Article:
The Nanny (Maya Rudolph) sees how terrible the parents have been to Tim, Jane and the Barnabys. Jane tells the nanny about Ruth and they go back to Commander Melanoff’s factory, where he tells them he wants Ruth to stay. The candy man is a family man.

The parents are enjoying themselves so much, they decide they’re not going to return and will be selling the Willoughby home. With the realtor chomping at the bit to make this sale and people lined up from all around, the children boobytrap the house to drive buyers away. They even scare away the perfect family.

In a darker moment of the film, Orphan Services splits up Tim, Jane and the Barnabys because they believe a bad nanny has been caring for them. This couldn’t be farther from the truth.

With the entire family split up, will they ever get back together?

Do they need each other?

What about the parents?

Although this movie has several dark moments, it does have a powerful message: the importance of families, that come in all shapes and sizes. With its all-star cast, it stresses teamwork, adventure and when all seems lost, you never know what will happen; ‘the best stories are in the windows nobody looks in.’

It’s a clever movie that I think works on a level for kids and adults. While this wasn’t the best movie I’ve ever seen, I think it’s a nice for a movie night. I give it one and half pink mustaches up. <

Friday, June 5, 2020

‘Prop Culture’ holds interest for fans of cinema, collectors

By Matt Pascarella

Have you ever watched a movie and thought ‘I wonder how they made that prop?’ Or ‘I wonder where that prop came from?’ Well, Disney+’s Docuseries ‘Prop Culture’ sets out to answer some of those questions. This half-hour eight episode series, is hosted by prop collector and cinephile, Dan Lanigan, as he travels all over the country finding and learning about props from ‘Mary Poppins,’ ‘Tron,’ ‘The Nightmare before Christmas,’ ‘Pirates of the Caribbean: Curse of the Black Pearl,’ ‘Honey I Shrunk the Kids,’ ‘Chronicles of Narnia: the Lion, the Witch and the Wardrobe,’ ‘Who Framed Roger Rabbit?’ and ‘The Muppet Movie (1979).’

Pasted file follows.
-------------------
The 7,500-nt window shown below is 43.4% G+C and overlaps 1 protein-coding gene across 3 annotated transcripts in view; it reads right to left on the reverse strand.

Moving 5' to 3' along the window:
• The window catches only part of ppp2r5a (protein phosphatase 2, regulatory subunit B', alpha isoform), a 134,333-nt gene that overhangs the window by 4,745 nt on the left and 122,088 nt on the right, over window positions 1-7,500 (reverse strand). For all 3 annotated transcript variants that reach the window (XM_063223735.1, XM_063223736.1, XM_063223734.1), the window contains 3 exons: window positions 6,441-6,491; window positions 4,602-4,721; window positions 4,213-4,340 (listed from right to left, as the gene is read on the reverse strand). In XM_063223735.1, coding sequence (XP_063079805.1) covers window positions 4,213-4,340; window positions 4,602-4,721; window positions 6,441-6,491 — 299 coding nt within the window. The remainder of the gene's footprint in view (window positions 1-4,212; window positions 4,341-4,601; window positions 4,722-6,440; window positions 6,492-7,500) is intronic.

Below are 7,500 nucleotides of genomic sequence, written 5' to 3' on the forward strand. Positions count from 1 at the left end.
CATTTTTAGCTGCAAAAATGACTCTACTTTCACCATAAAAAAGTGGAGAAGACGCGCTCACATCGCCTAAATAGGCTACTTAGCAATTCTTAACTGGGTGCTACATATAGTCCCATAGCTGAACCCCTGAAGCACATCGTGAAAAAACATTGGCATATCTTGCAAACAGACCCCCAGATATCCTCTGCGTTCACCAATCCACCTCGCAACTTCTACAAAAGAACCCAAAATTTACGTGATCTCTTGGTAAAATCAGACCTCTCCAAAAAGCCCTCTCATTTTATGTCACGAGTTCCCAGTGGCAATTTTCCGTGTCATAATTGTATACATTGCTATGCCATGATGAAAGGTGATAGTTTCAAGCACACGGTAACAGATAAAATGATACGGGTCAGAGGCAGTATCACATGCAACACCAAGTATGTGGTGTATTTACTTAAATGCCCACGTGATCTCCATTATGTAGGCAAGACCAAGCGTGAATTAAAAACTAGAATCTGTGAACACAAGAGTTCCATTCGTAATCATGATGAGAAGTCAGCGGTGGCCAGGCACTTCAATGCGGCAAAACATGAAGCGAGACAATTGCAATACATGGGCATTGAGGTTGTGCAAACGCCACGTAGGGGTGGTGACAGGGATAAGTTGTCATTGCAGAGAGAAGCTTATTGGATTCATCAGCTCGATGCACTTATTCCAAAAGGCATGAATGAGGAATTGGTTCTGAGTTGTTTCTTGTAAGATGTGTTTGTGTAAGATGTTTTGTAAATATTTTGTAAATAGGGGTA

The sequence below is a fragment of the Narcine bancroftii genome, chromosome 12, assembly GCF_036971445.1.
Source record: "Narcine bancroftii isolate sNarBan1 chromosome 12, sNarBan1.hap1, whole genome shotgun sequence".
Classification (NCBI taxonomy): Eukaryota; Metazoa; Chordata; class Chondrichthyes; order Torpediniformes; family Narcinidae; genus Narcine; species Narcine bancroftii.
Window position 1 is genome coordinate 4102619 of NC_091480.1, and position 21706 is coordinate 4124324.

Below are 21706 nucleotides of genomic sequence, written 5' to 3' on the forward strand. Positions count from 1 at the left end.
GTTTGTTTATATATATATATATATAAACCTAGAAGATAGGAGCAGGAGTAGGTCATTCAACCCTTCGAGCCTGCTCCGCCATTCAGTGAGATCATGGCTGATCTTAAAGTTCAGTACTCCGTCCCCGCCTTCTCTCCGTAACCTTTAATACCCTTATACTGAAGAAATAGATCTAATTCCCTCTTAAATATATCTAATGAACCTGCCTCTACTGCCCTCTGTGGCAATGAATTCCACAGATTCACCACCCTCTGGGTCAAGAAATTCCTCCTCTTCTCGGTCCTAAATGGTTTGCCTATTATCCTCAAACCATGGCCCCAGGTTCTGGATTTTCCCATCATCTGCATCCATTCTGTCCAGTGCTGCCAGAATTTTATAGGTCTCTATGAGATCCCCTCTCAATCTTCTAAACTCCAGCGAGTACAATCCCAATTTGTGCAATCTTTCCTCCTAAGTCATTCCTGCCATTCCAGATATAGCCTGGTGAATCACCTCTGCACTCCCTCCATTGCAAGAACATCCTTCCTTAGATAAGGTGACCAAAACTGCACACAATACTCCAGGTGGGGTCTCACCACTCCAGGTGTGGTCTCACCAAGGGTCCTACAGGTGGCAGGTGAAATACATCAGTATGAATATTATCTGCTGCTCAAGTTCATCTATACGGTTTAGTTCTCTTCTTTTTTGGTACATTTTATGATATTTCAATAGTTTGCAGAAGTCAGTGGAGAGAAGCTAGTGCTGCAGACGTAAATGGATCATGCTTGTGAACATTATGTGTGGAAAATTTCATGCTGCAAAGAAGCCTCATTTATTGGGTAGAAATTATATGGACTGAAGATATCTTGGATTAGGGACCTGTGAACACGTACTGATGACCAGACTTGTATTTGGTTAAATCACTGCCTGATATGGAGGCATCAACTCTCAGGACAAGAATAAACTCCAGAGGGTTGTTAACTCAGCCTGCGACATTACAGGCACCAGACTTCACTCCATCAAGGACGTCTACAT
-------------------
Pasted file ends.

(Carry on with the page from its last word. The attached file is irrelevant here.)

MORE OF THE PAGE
Lanigan brings parts of his collection to each episode and talks with individuals who worked on that movie about their experiences and what they remember from designing the various props. Despite the immense popularity of many of these movies, many of the props are hard to find or non-existent.
What I learned from watching this series is that after a movie is finished shooting, props can be thrown away, save for a few special pieces members of the crew might take.
In the first episode, Lanigan tries to track down the original umbrella used in ‘Mary Poppins’ and Disney designer Kevin Kidney states he doesn’t know where the original is. However, he has plenty of replicas and recreations of the famous umbrella with the parrot head.
In the ‘Nightmare Before Christmas’ episode, you learn that sketches from Tim Burton had this originally as a stop motion short film. One of the very cool pieces you see in this episode is the original Jack Skellington which was created in 1982. You also get to see the Santa Jack prop, in his sleigh with his ghostly reindeer – which is very cool. A fun fact about this movie: there were 227 puppets made to make ‘Nightmare Before Christmas.’
Set in 1947 film noir Hollywood, ‘Who Framed Roger Rabbit?’ is a fan favorite. Lanigan sees early versions of Roger and learns Jessica Rabbit was based off actress Lauren Bacall. Plus, you see the venetian screen prop that Roger ran through, leaving a Roger shaped hole in the screen.
Lanigan talks with Brian Henson, son of Jim Henson, as he gives behind the scenes information about his dad working on ‘The Muppet Movie.’ Lanigan tracks down the van the Electric Mayhem traveled in and has an interview with Gonzo the Great, after Lanigan finds some of Gonzo’s original clothing from the movie. Plus, the episode ends with a reveal of a special prop used by a well-known frog.
Being a collector myself, it was very cool to see pieces from Lanigan’s collection and hear about many of the props from these iconic movies. The interviews from the people who worked on the movies are interesting. It’s fun to find out how they controlled certain creatures or characters in a time before computer generated imagery (CGI). If you’re looking for a series that semi-educational and entertaining, I recommend this one. Jack Skellington gives it two thumbs up.